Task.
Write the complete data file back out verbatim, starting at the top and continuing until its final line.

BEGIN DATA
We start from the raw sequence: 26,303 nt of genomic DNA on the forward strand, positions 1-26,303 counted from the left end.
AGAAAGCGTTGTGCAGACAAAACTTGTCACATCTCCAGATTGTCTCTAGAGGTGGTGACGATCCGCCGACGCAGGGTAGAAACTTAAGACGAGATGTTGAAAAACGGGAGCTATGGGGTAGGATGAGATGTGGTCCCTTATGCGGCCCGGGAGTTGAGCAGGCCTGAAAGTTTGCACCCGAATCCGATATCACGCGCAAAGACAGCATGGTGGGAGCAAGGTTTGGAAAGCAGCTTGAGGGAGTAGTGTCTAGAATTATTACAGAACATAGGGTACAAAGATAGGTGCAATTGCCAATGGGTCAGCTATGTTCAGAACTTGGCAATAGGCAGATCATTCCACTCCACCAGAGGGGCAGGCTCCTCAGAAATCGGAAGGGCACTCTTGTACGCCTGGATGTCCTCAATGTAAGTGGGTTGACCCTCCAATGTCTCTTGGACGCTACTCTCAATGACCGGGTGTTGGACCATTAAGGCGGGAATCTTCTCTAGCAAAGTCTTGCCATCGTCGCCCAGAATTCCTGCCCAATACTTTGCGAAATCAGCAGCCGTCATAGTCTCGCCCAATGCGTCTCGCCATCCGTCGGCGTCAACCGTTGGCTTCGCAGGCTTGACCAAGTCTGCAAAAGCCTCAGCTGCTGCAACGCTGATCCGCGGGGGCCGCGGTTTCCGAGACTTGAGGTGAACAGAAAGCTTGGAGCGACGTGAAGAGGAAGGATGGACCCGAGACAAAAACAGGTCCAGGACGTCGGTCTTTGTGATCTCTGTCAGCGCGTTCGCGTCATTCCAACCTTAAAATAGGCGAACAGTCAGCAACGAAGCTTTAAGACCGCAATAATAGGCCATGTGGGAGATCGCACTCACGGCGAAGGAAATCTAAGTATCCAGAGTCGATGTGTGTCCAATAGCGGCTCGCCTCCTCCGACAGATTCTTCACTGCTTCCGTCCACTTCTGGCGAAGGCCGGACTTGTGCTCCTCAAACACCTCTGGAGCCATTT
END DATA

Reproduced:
We start from the raw sequence: 26,303 nt of genomic DNA on the forward strand, positions 1-26,303 counted from the left end.
AGAAAGCGTTGTGCAGACAAAACTTGTCACATCTCCAGATTGTCTCTAGAGGTGGTGACGATCCGCCGACGCAGGGTAGAAACTTAAGACGAGATGTTGAAAAACGGGAGCTATGGGGTAGGATGAGATGTGGTCCCTTATGCGGCCCGGGAGTTGAGCAGGCCTGAAAGTTTGCACCCGAATCCGATATCACGCGCAAAGACAGCATGGTGGGAGCAAGGTTTGGAAAGCAGCTTGAGGGAGTAGTGTCTAGAATTATTACAGAACATAGGGTACAAAGATAGGTGCAATTGCCAATGGGTCAGCTATGTTCAGAACTTGGCAATAGGCAGATCATTCCACTCCACCAGAGGGGCAGGCTCCTCAGAAATCGGAAGGGCACTCTTGTACGCCTGGATGTCCTCAATGTAAGTGGGTTGACCCTCCAATGTCTCTTGGACGCTACTCTCAATGACCGGGTGTTGGACCATTAAGGCGGGAATCTTCTCTAGCAAAGTCTTGCCATCGTCGCCCAGAATTCCTGCCCAATACTTTGCGAAATCAGCAGCCGTCATAGTCTCGCCCAATGCGTCTCGCCATCCGTCGGCGTCAACCGTTGGCTTCGCAGGCTTGACCAAGTCTGCAAAAGCCTCAGCTGCTGCAACGCTGATCCGCGGGGGCCGCGGTTTCCGAGACTTGAGGTGAACAGAAAGCTTGGAGCGACGTGAAGAGGAAGGATGGACCCGAGACAAAAACAGGTCCAGGACGTCGGTCTTTGTGATCTCTGTCAGCGCGTTCGCGTCATTCCAACCTTAAAATAGGCGAACAGTCAGCAACGAAGCTTTAAGACCGCAATAATAGGCCATGTGGGAGATCGCACTCACGGCGAAGGAAATCTAAGTATCCAGAGTCGATGTGTGTCCAATAGCGGCTCGCCTCCTCCGACAGATTCTTCACTGCTTCCGTCCACTTCTGGCGAAGGCCGGACTTGTGCTCCTCAAACACCTCTGGAGCCATTT